CASES OF SURFACE CORROSIVE BURNS IN MAYO HOSPITAL, LAHORE FROM 2013-PRESENT
Background: South Asian society has a long history of surface corrosive burns. Acid throwing or vitriolage results in physical, social and psychological challenges and remains a major issue worldwide.
Objective: To collect data regarding frequency, age and gender distribution, burnt surface area, nature, major body parts damaged and mortality in surface corrosive burns at the medico-legal clinic of Mayo hospital, Lahore (Pakistan) from 1st January, 2013 upto September, 2018.
Methodology: It was a cross-sectional study at the medico-legal clinic of Mayo hospital, Lahore. The data of 38 surface corrosive burn cases was collected from 1st January, 2013 to September 2018 by consecutive sampling. All cases involving any surface chemical/corrosive burn were selected, while excluding wet burns, flame burns, substance poisoning etc. The data was obtained on a data collection proforma and analyzed by using SPSS version 23.0. These cases were categorized on the basis of the year of presentation, gender & age, burnt surface area, nature of burns, damage to any sensory or vital function and any resulting mortality. The research was conducted after obtaining an ethical approval by Institutional Review Board of King Edward Medical University, Lahore. Results: Surface corrosive burns constituted almost 0.0026% of the 14,550 medico-legal cases during the said duration. There were 21 males and 17 females. About 1/3rd of cases were between 21-30 years of age. Almost 42% cases had 9-18 % of body surface area burnt and 34.2% had less than 9% surface area burnt. Nearly 66% had been the victims of homicidal burns while 26.3% were burnt accidentally. About 42% individuals were subjected to vitriolage, involving face and eyes. No mortality was seen.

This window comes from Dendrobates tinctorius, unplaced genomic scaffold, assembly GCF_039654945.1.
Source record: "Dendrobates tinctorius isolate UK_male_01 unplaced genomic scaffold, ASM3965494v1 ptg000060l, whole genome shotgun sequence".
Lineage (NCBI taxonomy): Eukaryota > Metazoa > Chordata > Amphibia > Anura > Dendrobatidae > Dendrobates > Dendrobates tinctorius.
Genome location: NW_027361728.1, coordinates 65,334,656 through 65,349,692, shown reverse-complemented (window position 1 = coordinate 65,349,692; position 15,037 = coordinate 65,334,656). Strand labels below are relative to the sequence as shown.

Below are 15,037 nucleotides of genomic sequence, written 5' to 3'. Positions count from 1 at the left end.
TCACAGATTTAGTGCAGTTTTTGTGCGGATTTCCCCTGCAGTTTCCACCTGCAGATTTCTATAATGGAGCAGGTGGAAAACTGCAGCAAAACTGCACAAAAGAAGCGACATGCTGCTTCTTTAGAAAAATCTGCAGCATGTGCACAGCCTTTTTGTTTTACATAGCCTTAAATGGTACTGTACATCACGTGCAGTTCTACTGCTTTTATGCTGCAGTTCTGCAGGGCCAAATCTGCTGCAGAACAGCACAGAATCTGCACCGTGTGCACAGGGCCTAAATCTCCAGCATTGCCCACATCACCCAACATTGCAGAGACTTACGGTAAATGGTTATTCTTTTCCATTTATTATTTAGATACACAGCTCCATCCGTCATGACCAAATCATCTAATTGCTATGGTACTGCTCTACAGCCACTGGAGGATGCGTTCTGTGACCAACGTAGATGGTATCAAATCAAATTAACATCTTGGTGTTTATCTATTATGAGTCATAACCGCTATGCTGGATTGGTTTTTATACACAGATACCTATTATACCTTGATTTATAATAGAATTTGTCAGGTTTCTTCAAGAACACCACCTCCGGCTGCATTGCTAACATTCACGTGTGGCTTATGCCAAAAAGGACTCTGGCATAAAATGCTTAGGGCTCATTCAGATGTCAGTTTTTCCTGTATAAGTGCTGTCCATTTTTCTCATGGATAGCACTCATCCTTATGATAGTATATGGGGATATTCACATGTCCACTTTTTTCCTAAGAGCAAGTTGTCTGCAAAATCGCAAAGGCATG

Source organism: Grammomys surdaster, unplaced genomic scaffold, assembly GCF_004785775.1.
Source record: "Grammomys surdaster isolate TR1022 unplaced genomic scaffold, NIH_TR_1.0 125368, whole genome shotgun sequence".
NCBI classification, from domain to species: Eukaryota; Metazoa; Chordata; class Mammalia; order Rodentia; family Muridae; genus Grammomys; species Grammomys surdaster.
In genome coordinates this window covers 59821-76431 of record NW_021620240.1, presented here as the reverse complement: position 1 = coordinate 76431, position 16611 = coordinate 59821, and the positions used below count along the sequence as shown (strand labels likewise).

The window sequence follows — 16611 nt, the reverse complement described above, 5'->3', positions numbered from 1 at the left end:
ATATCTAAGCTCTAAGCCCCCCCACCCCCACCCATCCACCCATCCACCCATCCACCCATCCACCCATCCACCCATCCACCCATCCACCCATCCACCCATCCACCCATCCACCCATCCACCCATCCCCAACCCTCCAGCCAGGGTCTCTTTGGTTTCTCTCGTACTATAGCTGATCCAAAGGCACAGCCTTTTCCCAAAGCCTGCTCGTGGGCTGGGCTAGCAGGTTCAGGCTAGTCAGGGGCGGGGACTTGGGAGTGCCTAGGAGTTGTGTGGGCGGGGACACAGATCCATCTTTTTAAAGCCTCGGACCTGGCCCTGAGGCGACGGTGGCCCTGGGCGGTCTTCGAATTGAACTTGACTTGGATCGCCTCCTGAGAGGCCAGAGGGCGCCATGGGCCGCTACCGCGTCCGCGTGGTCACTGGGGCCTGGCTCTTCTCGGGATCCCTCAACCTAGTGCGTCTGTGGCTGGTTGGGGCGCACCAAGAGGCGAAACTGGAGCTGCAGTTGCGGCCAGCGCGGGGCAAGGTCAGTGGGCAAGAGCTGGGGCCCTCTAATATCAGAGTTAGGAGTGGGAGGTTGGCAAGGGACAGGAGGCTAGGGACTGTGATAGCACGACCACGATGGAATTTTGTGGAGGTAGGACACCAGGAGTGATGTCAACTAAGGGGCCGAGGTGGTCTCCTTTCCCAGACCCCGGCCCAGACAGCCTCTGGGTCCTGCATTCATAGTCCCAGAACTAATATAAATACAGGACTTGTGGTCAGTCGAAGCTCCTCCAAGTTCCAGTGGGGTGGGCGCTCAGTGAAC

Conclusion: Surface corrosive burns specially vitriolage, although rare (0.0026%), cause a significant threat to the facial identity. They were mainly homicidal/accidental in nature, more frequent in males with a higher occurrence from 11 to 50 years of age.